In this prospective study, we identified three independent predictive factors for delirium: being 85 years old or older, being dependent in five or more ADL (of the six considered), and taking psychotropic drugs (antipsychotics, benzodiazepines, antidepressants, anticonvulsants and/or antidementia drugs). With these factors we developed a clinical prediction rule in which an individual risk score for delirium is obtained by adding one point for each of the factors present. Applying this rule, patients are classified as positive if they have a total score of 1 or more.
In the derivation cohort, 13% of patients developed delirium, while the incidence was somewhat higher, 25%, in the validation cohort. Patients were elderly (mean ages in the derivation and validation cohorts were 75.9±13.3 years and 76.8±
13.3 years, respectively), and there were slightly more women (52%). The mean length of hospital stay was 8±5.8 days and overall mortality was 5%. There is a significant difference in the ADL variables being those from the validation cohort more dependent than the derivation cohort. All the aforementioned variables explain the almost twofold discrepancy in the incidence of delirium between the two cohorts.
There are multiple factors for the development of delirium, the predisposing and triggering factors being well defined. The predisposing factors are mostly related to degenerative brain disease (dementia, arteriosclerosis, Parkinson's disease and depression).10
On the contrary, there is a diverse range of triggering factors, in particular, medication, the presence of infection, surgery, metabolic disorders and water–electrolyte imbalances, among others.13
In the present study, we have only explored variables that are readily available on admission, in order to use the predictive rule at that stage and be able to introduce preventative measures immediately in high-risk patients. These would include trying to avoid triggering factors for the development of delirium (such as changes of room/ward, unnecessary catheterisation, inadequate oral hydration and polypharmacy).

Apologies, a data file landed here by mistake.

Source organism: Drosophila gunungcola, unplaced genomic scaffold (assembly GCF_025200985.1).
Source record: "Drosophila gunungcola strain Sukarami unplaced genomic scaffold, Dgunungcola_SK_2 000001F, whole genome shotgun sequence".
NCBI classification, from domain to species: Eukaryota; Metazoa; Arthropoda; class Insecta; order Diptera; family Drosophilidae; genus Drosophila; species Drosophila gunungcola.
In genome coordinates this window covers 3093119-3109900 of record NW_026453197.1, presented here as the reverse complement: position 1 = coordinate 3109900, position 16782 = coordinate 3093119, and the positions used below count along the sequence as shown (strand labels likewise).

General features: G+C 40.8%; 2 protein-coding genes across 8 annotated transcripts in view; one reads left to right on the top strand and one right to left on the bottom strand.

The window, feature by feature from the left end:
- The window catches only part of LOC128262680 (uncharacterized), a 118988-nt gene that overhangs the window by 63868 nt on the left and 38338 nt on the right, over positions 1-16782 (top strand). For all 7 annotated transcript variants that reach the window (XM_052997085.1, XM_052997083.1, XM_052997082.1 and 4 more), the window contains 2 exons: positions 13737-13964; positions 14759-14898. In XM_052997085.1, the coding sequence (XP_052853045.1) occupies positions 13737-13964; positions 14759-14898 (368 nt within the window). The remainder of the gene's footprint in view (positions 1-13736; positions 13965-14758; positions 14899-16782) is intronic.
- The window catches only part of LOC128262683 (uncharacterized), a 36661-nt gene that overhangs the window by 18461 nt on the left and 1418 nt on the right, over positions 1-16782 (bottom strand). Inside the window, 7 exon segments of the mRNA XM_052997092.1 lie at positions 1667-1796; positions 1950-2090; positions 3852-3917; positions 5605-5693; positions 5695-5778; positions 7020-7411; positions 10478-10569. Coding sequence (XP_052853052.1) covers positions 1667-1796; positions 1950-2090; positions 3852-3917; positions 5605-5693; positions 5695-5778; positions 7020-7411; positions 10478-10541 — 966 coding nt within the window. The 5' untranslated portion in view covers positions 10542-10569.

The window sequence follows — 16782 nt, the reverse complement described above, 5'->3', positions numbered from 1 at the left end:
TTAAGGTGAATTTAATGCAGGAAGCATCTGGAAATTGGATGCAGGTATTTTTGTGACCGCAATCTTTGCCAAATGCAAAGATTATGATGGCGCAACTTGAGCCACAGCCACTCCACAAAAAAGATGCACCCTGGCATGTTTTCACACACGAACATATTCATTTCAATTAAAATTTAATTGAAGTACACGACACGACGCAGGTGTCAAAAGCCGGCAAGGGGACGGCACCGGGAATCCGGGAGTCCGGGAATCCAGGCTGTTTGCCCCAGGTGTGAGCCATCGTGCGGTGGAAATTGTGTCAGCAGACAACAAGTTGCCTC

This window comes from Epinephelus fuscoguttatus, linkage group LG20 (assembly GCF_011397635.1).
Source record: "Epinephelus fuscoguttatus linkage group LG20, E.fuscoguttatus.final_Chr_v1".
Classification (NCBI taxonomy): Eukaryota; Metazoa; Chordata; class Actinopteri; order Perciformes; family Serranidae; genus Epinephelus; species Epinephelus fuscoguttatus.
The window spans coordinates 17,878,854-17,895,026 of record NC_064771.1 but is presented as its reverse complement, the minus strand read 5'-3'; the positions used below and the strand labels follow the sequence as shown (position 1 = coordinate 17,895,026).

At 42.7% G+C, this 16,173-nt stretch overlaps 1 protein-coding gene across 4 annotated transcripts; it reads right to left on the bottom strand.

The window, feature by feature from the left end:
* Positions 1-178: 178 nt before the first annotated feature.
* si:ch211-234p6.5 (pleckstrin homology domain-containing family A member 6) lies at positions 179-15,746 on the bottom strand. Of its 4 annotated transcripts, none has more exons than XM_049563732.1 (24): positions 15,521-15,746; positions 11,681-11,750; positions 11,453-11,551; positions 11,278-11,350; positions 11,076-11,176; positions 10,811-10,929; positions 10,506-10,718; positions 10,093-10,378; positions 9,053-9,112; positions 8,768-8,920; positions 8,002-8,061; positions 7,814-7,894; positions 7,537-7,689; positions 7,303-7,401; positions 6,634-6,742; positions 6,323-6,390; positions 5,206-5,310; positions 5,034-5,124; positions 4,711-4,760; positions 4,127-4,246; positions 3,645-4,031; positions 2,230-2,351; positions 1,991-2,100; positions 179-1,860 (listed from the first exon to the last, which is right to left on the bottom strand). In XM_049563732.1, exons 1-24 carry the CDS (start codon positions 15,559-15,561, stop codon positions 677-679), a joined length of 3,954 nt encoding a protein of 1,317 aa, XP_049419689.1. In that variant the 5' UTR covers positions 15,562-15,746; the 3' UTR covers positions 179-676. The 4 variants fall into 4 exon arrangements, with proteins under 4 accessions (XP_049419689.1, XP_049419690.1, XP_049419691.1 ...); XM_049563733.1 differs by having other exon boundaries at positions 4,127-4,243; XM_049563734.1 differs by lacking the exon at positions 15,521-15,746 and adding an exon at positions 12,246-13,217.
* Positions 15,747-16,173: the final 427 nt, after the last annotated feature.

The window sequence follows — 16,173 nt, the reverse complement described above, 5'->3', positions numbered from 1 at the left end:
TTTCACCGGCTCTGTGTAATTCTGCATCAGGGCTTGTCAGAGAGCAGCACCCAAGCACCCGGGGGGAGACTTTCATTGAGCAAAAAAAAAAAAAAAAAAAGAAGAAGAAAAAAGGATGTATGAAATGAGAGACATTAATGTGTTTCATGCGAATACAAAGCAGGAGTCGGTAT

Interestingly, the factors found to be good predictors for the development of delirium in our study (age≥85, high level of dependence and being on psychotropic medication), to some extent, indirectly reflect the severity of the organic brain damage in patients with delirium.
Another predictive rule for delirium in this type of patients has been published21
but showed a significantly lower performance than which we obtained (AUC=0.66 (0.55 to 077) vs AUC=0.85 (0.80 to 0.90) with our rule). Further, in our opinion, it is also more difficult to apply than the rule we propose. The simplicity of the variables included in our rule makes data collection a feasible task for busy healthcare units.
Between 10% and 60% of patients admitted to hospital develop delirium, depending on the type of patient, the incidence in frail elderly patients being at the top of this range. In our study, it was 13% and 25% in the derivation and validations cohorts, respectively. Delirium is well known to be difficult to diagnose and a wide range of instruments have been developed to help detect the condition.26
We used the Confusion Assessment Method22
that has a sensitivity of 96% (95% CI 80% to 100%) and a specificity of 93% (95% CI 84% to 100%). In our study, the doctors in charge of the diagnosis of delirium were specialists in internal medicine, with considerable training and experience in the management of this type of patients, any differences being resolved by consensus with a third specialist. We note, however, that the diagnoses of delirium were not confirmed by a psychiatrist. This may partially explain the low incidence of delirium in our patients, that is, it may be that only the most clinically striking cases, those which required pharmacological treatment, were recognised.
The association between delirium and an increase of morbidity and mortality5
is well known, as are the effectiveness of preventive measures to avoid the development of the disease.15–18
The use of the proposed predictive rule would allow us to classify around half of our inpatients (53%) as high risk. Taking preventative measures in this high-risk group, up to 93.4% of those who developed delirium in our study would have been covered by the measures and might not have then developed the condition.
It would be interesting for the clinical predictive rule we propose to be validated in other cohorts of frail elderly patients with worsening of multiple medical conditions to check its external validity.